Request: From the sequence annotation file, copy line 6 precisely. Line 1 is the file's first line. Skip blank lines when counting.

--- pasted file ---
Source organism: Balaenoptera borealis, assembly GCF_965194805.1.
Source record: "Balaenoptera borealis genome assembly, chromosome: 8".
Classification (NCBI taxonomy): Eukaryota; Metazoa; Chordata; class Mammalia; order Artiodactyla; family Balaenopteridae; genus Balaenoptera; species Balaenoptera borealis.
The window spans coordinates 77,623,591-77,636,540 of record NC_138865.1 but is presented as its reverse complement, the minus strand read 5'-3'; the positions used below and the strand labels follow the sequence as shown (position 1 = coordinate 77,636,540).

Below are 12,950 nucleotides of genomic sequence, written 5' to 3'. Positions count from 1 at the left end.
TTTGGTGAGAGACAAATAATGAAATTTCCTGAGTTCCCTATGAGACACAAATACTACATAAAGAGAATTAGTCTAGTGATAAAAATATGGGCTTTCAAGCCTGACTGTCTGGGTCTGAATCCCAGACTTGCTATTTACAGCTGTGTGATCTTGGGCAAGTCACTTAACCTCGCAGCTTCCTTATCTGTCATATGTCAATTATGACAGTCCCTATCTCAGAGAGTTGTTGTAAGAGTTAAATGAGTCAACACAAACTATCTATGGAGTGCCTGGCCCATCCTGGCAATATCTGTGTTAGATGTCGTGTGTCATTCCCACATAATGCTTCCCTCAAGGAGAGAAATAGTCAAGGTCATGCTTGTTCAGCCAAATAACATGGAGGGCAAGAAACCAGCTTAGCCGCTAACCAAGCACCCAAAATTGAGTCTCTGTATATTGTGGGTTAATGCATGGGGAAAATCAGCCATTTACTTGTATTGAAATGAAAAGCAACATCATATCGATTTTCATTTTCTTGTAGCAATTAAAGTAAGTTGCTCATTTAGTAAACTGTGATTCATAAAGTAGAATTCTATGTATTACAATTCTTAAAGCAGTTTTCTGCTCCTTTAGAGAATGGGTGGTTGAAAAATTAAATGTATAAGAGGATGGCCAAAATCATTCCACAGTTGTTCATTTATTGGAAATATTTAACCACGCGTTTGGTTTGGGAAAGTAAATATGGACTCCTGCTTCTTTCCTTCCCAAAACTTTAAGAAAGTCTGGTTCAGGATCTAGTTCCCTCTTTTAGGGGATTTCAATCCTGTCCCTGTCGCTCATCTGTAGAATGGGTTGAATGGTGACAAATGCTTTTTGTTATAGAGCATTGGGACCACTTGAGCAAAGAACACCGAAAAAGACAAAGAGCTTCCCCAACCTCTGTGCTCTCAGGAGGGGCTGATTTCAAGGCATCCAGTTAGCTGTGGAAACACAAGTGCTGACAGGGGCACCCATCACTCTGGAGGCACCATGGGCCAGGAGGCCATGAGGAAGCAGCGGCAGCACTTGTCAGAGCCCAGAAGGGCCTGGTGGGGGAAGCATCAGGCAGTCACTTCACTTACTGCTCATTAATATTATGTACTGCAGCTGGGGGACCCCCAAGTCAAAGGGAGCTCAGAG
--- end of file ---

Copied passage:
TTTGGTGAGAGACAAATAATGAAATTTCCTGAGTTCCCTATGAGACACAAATACTACATAAAGAGAATTAGTCTAGTGATAAAAATATGGGCTTTCAAGCCTGACTGTCTGGGTCTGAATCCCAGACTTGCTATTTACAGCTGTGTGATCTTGGGCAAGTCACTTAACCTCGCAGCTTCCTTATCTGTCATATGTCAATTATGACAGTCCCTATCTCAGAGAGTTGTTGTAAGAGTTAAATGAGTCAACACAAACTATCTATGGAGTGCCTGGCCCATCCTGGCAATATCTGTGTTAGATGTCGTGTGTCATTCCCACATAATGCTTCCCTCAAGGAGAGAAATAGTCAAGGTCATGCTTGTTCAGCCAAATAACATGGAGGGCAAGAAACCAGCTTAGCCGCTAACCAAGCACCCAAAATTGAGTCTCTGTATATTGTGGGTTAATGCATGGGGAAAATCAGCCATTTACTTGTATTGAAATGAAAAGCAACATCATATCGATTTTCATTTTCTTGTAGCAATTAAAGTAAGTTGCTCATTTAGTAAACTGTGATTCATAAAGTAGAATTCTATGTATTACAATTCTTAAAGCAGTTTTCTGCTCCTTTAGAGAATGGGTGGTTGAAAAATTAAATGTATAAGAGGATGGCCAAAATCATTCCACAGTTGTTCATTTATTGGAAATATTTAACCACGCGTTTGGTTTGGGAAAGTAAATATGGACTCCTGCTTCTTTCCTTCCCAAAACTTTAAGAAAGTCTGGTTCAGGATCTAGTTCCCTCTTTTAGGGGATTTCAATCCTGTCCCTGTCGCTCATCTGTAGAATGGGTTGAATGGTGACAAATGCTTTTTGTTATAGAGCATTGGGACCACTTGAGCAAAGAACACCGAAAAAGACAAAGAGCTTCCCCAACCTCTGTGCTCTCAGGAGGGGCTGATTTCAAGGCATCCAGTTAGCTGTGGAAACACAAGTGCTGACAGGGGCACCCATCACTCTGGAGGCACCATGGGCCAGGAGGCCATGAGGAAGCAGCGGCAGCACTTGTCAGAGCCCAGAAGGGCCTGGTGGGGGAAGCATCAGGCAGTCACTTCACTTACTGCTCATTAATATTATGTACTGCAGCTGGGGGACCCCCAAGTCAAAGGGAGCTCAGAG